New to CrossFit? Then you've probably heard the term "Rx" and wondered what in the heck that means? Here's a quick explanation of the term, why it's used and what it means to you.
Rx is short for "prescription" just as in a medical prescription. When a doctor prescribes ibuprofen, that's the Rx.
In CrossFit, the workout has movements and sometimes weights that are "prescribed". If the workout calls for pullups and thrusters at a specified weight, that's the Rx for that workout. The Rx movements and weights are set to achieve a specific stimulus, or feel, for each person doing the workout.
A toddler, 10yr old, 40yr old and 90yr old can be prescribed ibuprofen from the doctor. However, the dosage is different for each of those people based on age (and other factors too). This is meant to keep the stimulus (or feel) appropriate for each person. You don't want to overdo it, and it won't be helpful to underdo it either.
This is the principle of Rx in CrossFit. We want to make a workout for all ages and fitness abilities, so we prescribe a daily workout. When a coach tells you what "Rx" is for the workout of the day, what they're really telling you is what a workout should feel like; what the right dosage is meant to be for you.
It's yours and the coach's jobs to make sure your prescription is appropriate for you for each workout. So, while it will be confusing at first, you'll start to understand your abilities and the right dosage each day to achieve the prescribed feel for each workout of the day!
Why do we record scores?
Most CrossFit gyms use a whiteboard, chalkboard, or digital leaderboard to record scores for each workout of the day. But why? Why does it matter?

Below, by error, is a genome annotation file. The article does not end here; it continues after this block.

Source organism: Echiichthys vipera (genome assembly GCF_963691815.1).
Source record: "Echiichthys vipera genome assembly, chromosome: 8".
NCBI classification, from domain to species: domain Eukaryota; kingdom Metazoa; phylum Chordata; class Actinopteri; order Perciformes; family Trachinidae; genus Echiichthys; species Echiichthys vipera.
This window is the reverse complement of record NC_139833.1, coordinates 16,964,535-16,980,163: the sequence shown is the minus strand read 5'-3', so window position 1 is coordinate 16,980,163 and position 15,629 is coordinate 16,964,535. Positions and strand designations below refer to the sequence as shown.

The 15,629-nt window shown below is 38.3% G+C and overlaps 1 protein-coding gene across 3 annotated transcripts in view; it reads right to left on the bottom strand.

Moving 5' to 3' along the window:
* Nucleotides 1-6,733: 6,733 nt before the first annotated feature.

CrossFit believes that fitness, just like blood pressure, insulin levels, and a myriad of other health markers, should be measurable. How do you know if you're getting fitter? Because you take a measurement, and then take the same measurement at a later date and see if you've improved, stayed the same, or gotten worse.
Our scores to workouts are measurements we use to gauge our fitness levels.
Our max deadlift is a marker of overall strength.
Our 5k time is a marker of endurance.
Our Fran time is a marker of power, speed, and stamina.
And so on, and so on.
CrossFit workouts test many different areas of fitness; from strength, power, speed, accuracy, timing, coordination, agility, flexibility, endurance and stamina. So by testing and retesting workouts over time and recording your scores, you can paint a picture of your overall fitness.
So as a CrossFit beginner, should you record your scores? Absolutely! You need to know where you're starting so you can measure how far you'll go!
KCI members, you'll have an opportunity to test and retest workouts during our Benchmark Series coming up!